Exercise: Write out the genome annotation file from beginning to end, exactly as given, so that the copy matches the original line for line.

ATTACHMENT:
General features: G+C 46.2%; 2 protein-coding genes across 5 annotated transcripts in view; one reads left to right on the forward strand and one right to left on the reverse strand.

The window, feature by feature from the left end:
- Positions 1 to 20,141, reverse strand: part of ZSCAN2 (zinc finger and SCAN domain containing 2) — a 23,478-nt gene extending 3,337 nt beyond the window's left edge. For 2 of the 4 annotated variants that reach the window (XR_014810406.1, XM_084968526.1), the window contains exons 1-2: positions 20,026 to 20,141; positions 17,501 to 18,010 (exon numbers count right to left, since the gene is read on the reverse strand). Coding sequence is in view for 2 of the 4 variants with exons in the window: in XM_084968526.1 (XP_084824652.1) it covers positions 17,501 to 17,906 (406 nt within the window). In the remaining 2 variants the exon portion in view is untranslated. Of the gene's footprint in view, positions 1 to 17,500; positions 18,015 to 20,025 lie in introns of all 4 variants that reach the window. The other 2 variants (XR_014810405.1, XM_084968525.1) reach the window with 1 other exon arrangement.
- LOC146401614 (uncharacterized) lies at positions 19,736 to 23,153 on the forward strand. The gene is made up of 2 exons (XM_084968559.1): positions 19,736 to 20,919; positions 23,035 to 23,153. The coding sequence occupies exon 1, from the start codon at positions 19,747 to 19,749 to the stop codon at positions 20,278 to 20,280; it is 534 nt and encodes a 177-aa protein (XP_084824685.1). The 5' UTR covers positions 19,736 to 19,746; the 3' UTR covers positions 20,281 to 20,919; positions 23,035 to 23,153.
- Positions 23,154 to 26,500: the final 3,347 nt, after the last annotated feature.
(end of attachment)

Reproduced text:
General features: G+C 46.2%; 2 protein-coding genes across 5 annotated transcripts in view; one reads left to right on the forward strand and one right to left on the reverse strand.

The window, feature by feature from the left end:
- Positions 1 to 20,141, reverse strand: part of ZSCAN2 (zinc finger and SCAN domain containing 2) — a 23,478-nt gene extending 3,337 nt beyond the window's left edge. For 2 of the 4 annotated variants that reach the window (XR_014810406.1, XM_084968526.1), the window contains exons 1-2: positions 20,026 to 20,141; positions 17,501 to 18,010 (exon numbers count right to left, since the gene is read on the reverse strand). Coding sequence is in view for 2 of the 4 variants with exons in the window: in XM_084968526.1 (XP_084824652.1) it covers positions 17,501 to 17,906 (406 nt within the window). In the remaining 2 variants the exon portion in view is untranslated. Of the gene's footprint in view, positions 1 to 17,500; positions 18,015 to 20,025 lie in introns of all 4 variants that reach the window. The other 2 variants (XR_014810405.1, XM_084968525.1) reach the window with 1 other exon arrangement.
- LOC146401614 (uncharacterized) lies at positions 19,736 to 23,153 on the forward strand. The gene is made up of 2 exons (XM_084968559.1): positions 19,736 to 20,919; positions 23,035 to 23,153. The coding sequence occupies exon 1, from the start codon at positions 19,747 to 19,749 to the stop codon at positions 20,278 to 20,280; it is 534 nt and encodes a 177-aa protein (XP_084824685.1). The 5' UTR covers positions 19,736 to 19,746; the 3' UTR covers positions 20,281 to 20,919; positions 23,035 to 23,153.
- Positions 23,154 to 26,500: the final 3,347 nt, after the last annotated feature.